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General · 3rd October 2010
Ray Grigg
A realist would contend that growing up is mostly the process of losing illusions. The fiction of the Tooth Fairy must eventually become a childhood fantasy, just as the fancy of Santa Claus must finally defer to the imperatives of space-time physics. In exchange for abandoning such innocent flights of imagination, we are rewarded with an adult's world that is equally magical and amazing. Everything that is real is as extraordinary as everything that isn't.

But all realities are tenuous. This adult's world is a place where realities are constantly being challenged, altered or destroyed, to be replaced by different realities. Growing up is a lifetime process of being tested by measures of new evidence.

The same that can be said of individuals can also be said of cultures, those communities of people who collectively comprise a distinctive way of imagining, understanding and behaving. They, too, must continually reconcile their sense of reality with the circumstances they encounter. Unfounded and fanciful illusions are not treated gently when they collide with the real world. Indeed, most human history is the wreckage of those who misread the evidence or refused to adjust their illusions to the unfolding evidence of the day.

Since neither illusion nor reality are absolute, the two exist together in a dynamic tension that we usually try to reconcile with faith, belief or trust. But this approach rarely succeeds. When the differences between illusion's constructs and reality's imperatives are too great to be reconciled, the consequences to societies are either extremely disruptive or even fatal. Because reality invariably wins, our wisest approach is to resolve the tension with new insights, strategies and behaviour.

This summarizes the present environmental realities altering our planet's biosphere – its ocean, land and atmosphere. Our old models of understanding and behaving are becoming increasingly incongruous with the new imperative of limits. Ecologists, biologists, demographers, climatologists, oceanographers, and even philosophers are warning us that this widening incongruity cannot be sustained. The momentum of culture and our traditional habits carries us forward. But an anxiety is beginning to build in us, a growing doubt about the viability of our old models of belief and our persisting patterns of behaviour.

This anxiety indicates that we are nearing a paradigm shift, a fundamental change in understanding which will be disruptive to our old sense of normal. Indeed, such changes may be so fundamental that they can nearly wreck the culture that experiences them.

But reality's imperative demands that we make these changes – our recorded history measures the relative success of these adjustments. We changed from wandering hunter-gatherers to land-bound farmers, from rural simplicity to urban complexity, and from tribal cohesion to complex individualism. We flourished with the change from an oral culture to a written one, from a craft economy to an industrial one; from a mechanical age to an electronic one. Each change required a monumental shift in consciousness and behaviour.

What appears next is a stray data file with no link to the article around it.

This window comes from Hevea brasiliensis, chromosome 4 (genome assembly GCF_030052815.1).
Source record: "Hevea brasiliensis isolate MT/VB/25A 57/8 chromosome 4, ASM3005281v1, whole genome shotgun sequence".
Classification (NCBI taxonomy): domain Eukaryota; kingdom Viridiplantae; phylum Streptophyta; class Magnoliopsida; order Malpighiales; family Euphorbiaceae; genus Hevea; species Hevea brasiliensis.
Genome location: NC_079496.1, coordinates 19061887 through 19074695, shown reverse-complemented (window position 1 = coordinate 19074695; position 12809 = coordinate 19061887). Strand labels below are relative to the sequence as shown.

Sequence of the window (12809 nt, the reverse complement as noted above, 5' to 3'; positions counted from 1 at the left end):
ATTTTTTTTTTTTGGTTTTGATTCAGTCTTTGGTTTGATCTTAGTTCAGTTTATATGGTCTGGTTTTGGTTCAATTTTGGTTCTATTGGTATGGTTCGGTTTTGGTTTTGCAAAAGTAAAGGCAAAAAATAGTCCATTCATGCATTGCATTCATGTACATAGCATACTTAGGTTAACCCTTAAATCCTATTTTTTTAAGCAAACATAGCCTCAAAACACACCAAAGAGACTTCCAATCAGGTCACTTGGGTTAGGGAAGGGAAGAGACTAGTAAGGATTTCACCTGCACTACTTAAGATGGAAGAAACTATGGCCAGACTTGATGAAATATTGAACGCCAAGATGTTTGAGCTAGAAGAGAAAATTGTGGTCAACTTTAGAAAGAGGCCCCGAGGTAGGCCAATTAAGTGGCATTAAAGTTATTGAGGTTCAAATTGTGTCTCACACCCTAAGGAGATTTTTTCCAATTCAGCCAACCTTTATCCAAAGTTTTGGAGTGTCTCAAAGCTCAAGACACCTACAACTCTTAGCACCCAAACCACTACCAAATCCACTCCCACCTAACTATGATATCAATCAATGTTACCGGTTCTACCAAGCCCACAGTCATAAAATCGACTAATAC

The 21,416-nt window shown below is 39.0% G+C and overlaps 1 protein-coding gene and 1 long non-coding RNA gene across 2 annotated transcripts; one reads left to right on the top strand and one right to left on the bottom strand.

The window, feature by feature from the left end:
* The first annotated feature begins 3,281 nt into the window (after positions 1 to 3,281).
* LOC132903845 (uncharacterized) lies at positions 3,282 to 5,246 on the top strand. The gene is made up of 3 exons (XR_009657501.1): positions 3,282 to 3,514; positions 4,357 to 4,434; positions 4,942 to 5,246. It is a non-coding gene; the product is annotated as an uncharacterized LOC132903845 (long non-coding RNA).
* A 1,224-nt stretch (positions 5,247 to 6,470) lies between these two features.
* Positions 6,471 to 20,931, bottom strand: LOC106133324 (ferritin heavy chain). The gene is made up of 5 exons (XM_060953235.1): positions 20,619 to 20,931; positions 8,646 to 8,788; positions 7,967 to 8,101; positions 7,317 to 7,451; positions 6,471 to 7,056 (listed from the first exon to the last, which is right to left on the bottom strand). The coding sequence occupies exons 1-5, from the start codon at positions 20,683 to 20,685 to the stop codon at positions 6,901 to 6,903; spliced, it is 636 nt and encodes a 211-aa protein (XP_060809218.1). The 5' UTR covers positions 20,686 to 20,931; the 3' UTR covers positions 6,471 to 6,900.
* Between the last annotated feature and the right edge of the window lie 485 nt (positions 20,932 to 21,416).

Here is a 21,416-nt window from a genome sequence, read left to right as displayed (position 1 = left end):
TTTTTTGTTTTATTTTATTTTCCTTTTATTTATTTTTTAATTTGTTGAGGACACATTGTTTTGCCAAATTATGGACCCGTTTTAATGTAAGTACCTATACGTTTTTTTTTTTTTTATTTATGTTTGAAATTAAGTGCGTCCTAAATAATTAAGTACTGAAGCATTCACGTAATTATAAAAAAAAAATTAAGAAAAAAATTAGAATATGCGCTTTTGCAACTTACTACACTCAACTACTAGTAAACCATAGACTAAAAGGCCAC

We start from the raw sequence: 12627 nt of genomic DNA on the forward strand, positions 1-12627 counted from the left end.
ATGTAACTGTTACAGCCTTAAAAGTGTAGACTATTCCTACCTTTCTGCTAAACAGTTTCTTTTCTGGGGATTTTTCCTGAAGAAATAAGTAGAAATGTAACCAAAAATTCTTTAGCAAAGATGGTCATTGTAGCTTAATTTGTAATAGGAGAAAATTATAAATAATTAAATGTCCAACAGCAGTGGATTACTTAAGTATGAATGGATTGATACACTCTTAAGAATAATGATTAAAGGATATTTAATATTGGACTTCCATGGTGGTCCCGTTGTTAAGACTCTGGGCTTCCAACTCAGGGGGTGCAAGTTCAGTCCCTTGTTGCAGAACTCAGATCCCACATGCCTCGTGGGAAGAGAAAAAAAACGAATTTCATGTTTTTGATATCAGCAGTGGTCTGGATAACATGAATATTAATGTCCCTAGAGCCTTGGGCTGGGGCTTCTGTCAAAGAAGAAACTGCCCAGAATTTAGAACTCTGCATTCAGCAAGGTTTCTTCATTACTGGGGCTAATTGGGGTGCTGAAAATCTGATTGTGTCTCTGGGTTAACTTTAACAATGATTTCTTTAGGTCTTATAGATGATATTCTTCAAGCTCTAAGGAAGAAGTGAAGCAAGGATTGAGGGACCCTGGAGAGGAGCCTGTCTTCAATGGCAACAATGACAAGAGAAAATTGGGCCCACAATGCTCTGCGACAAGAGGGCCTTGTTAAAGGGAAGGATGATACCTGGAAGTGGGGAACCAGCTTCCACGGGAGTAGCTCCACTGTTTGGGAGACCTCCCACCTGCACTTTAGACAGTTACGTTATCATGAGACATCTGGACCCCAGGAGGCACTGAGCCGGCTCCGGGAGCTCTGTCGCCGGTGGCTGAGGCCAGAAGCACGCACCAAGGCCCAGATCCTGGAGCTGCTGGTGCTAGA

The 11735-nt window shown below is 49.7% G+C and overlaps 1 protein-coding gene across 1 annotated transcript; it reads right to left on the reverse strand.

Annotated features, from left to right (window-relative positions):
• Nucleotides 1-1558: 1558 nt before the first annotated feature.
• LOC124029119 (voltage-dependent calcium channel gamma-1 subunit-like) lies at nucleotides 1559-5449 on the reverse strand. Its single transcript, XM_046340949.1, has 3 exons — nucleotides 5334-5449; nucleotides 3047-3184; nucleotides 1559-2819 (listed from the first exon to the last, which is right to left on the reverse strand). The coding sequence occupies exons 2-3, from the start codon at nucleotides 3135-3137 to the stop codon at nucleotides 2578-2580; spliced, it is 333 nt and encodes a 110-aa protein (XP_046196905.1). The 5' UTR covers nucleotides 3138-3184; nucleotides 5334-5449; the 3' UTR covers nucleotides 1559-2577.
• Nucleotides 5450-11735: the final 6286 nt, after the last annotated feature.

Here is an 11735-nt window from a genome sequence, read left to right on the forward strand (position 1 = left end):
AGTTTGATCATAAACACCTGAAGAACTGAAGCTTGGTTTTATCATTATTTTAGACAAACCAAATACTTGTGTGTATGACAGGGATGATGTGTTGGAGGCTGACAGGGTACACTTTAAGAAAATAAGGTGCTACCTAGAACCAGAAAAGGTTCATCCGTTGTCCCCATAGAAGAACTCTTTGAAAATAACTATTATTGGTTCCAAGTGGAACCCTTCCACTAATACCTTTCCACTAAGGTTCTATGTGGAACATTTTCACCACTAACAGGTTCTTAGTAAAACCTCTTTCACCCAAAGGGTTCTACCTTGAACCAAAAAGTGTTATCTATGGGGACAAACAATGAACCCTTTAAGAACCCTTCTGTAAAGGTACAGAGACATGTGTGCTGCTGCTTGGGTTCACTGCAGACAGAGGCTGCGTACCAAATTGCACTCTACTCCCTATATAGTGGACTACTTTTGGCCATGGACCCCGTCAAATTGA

Consider the gradual displacement of religion by empiricism. The cosmology of the Middle Ages consisted of a flat Earth and a fixed Heaven. The three known continents of Europe, Asia and Africa corresponded to the Holy Trinity, while a fixed Heaven – the stars were holes through which the light of Heaven shone – represented the absolute and eternal verities of divine Truth. The special status of humans in the Creation story was confirmed by Earth at the still centre of a moving sun and rotating planets.

The exploration of the New World in the 16th century wrecked this paradigm. The journeying sailors did not fall off the edge of Earth into oblivion. The newly discovered continents no longer matched the Holy Trinity. Unimaginably different races, cultures, customs, religions, foods and ideas had to be incorporated into the narrow and rigid framework of the old Medieval paradigm. Then Galileo, science and experimentation collided with the primacy of belief. The result was messy, disruptive and even absurd by today's standards – during the Reformation, for example, one Protestant traveller was burned at the stake for heresy when he declared, upon returning from the Holy Land, that it was not literally composed of "milk and honey" as biblically recorded.

As a modern example of a paradigm shift, consider the energy we use to power our civilizations. Since our earliest history, we have derived energy from burning: wood, straw, dung, peat, coal, oil, gas... anything that would combust. With electricity replacing burning, we can now get this newest source of energy from chemical, solar, hydro, wind, nuclear or geothermal means. Burning is the old paradigm we must leave because its carbon dioxide by-product is inducing global climate change.

Or consider our sense of humanity with respect to Earth. We have always thought that we were insignificantly small and that our influence was too minuscule to alter the fundamental mechanisms by which it operates. This perception gave us the impunity to behave as we wished without fear of catastrophic ecological consequences. Earth's size and resilience would always absorb the impacts of our behaviour and provide us with more of whatever we might need.

Now we are discovering the reality of limits. The overwhelming evidence is that our collective human behaviour is altering the biosphere's basic operating systems, thereby disrupting the planet's temperature, weather, ocean chemistry and biota. We must now change from being careless exploiters to conserving custodians. This paradigm shift brings us a huge burden of concerns and responsibilities. But it also brings us an adult maturity that is free from outdated and dangerous illusions.